Endowed in perpetuity by the Glenna Luschei Fund for Excellence

The Sad Art of Making Paper

The Sad Art of Making Paper

By Ramón C. Sunico

In the morning, while the mist tries
to wind its way out of a forest
of birdcalls, the mockingbirds
imitate the sound of scythes
being honed.

It is time
for the women to harvest
grass for the papermakers,
time to tug at grass as lush
as their hair and tear
the leaves from the arms
of the mulberry trees.

So begins their pursuit
of beauty: leaves tumble
into barrels of water and lye,
the green tears of plants
steamed to the clarity of human tears.

Then the same women take up
their pestles and pound the landscape
into pulp. Mashing daylight and daydreams
into a pale cold mass.

Only then will the men come to drown
their fruits in water, dispersing
the remnants of plants and the aches
of tired white arms.

And having dispersed them, they redeem
with their fine-meshed nets the tissue
of emptiness we now call paper.

It is this paper that captures
the Japanese moonlight. The corpse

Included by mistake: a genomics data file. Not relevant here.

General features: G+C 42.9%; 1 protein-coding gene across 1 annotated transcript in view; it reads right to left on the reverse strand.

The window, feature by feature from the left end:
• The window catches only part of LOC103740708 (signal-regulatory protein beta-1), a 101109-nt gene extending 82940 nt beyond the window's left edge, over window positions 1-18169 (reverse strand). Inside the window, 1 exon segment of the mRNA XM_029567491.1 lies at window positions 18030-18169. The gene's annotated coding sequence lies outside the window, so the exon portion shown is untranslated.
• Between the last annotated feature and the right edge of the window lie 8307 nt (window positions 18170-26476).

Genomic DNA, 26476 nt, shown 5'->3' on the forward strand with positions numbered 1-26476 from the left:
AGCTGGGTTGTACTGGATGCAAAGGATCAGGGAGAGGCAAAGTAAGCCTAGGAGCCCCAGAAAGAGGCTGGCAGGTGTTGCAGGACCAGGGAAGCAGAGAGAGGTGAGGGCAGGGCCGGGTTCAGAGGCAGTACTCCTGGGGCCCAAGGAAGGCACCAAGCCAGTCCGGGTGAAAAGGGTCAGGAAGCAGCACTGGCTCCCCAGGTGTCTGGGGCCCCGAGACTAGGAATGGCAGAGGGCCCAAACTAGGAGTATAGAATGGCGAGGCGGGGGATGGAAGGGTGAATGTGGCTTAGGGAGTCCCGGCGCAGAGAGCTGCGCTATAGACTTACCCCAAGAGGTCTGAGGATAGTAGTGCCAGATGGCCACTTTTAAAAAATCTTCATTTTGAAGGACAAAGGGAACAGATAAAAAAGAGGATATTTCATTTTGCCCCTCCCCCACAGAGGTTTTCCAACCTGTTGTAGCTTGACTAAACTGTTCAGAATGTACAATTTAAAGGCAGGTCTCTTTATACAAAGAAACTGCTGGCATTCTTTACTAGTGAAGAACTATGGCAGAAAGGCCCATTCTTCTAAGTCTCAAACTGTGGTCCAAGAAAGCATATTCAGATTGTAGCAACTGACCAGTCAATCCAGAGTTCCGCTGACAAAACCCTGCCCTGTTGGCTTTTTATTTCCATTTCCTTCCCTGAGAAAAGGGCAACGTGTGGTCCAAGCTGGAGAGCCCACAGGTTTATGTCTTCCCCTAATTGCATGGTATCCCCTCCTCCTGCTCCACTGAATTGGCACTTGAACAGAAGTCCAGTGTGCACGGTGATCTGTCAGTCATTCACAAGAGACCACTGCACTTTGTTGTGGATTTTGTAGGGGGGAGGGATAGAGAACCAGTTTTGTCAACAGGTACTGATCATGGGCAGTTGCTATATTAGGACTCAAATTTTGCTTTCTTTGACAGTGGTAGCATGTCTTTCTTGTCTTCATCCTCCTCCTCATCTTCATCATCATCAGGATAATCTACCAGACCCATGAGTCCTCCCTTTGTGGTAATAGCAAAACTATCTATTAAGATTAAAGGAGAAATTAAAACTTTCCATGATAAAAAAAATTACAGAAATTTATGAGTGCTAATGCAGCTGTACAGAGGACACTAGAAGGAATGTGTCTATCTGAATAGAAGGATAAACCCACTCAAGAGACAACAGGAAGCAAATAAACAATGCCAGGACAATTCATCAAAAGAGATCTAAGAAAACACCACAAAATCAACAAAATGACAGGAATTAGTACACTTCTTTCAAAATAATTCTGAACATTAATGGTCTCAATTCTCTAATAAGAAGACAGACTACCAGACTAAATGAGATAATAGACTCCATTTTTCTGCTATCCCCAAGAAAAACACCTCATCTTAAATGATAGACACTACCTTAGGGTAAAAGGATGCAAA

of dead leaves on which Basho writes
about the fleetingness of beauty
and the dewdrop world.

By rivers, the monks paint
the soul of mulberry trees
on leaves that have forgotten
the arms from which they were torn.

To love beauty is to despair and so
the sword makers remind us by
etching chrysanthemums on their blades.


Ramón C. Sunico manages Cacho Publishing House. A grant for a Praktikum in Verlagswesen allowed him to work at three publishing houses in Germany, where he designed, printed, and bound his first book of poetry, The Secret of Graphite: Poems in 2 Tongues. A bilingual writer (English and Tagalog), he has two books of poetry and three for children. He has won many honors and awards, including the Palanca, the Ateneo Henry Lee Irwin chair, and the Pambansang Alagad ni Balagtas.

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